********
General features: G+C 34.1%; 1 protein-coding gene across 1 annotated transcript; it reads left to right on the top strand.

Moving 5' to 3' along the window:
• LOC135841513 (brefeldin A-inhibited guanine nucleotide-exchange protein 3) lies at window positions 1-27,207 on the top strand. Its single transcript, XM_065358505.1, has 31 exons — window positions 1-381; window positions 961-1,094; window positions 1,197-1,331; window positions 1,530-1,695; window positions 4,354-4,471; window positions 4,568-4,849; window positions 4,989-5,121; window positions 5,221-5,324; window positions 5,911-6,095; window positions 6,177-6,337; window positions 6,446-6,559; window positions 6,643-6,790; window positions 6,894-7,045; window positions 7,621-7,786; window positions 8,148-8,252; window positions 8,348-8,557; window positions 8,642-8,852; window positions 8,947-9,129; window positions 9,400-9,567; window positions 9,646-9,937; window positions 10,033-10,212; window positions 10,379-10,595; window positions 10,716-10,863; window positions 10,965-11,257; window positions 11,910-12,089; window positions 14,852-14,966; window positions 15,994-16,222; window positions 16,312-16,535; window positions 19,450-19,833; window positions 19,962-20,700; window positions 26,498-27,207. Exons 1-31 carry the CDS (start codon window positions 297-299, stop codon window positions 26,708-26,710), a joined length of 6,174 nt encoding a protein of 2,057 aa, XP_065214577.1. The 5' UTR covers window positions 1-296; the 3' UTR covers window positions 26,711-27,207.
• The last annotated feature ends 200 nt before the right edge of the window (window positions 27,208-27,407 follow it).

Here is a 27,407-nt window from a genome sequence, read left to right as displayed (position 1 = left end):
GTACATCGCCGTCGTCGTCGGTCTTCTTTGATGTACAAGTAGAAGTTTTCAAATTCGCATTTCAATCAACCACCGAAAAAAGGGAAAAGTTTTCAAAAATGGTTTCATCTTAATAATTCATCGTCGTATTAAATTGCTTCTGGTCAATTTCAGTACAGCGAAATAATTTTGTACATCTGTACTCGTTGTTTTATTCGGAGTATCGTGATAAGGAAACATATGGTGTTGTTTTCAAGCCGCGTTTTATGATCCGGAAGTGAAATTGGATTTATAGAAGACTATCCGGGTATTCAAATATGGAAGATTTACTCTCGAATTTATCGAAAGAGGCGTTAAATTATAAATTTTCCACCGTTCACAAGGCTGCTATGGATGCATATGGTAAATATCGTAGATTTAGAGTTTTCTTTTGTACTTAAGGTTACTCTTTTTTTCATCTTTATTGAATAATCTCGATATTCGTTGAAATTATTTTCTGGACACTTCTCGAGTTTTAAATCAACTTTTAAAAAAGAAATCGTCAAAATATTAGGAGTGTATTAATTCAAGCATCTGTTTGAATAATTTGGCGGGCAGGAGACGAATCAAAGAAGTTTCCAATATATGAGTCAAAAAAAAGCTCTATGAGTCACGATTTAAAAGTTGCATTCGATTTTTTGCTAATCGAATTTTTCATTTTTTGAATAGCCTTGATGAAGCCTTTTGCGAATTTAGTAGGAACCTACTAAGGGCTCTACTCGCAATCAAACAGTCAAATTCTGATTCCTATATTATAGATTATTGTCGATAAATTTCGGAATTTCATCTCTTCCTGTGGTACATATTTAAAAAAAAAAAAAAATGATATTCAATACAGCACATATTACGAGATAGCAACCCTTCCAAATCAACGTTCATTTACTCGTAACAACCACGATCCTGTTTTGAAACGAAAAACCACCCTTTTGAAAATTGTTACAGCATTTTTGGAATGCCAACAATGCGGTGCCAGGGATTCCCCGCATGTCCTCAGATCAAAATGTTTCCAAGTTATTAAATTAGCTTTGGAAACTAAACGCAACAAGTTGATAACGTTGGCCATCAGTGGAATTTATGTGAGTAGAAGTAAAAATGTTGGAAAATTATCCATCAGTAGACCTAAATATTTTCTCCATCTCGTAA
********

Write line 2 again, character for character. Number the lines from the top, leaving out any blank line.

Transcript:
Moving 5' to 3' along the window: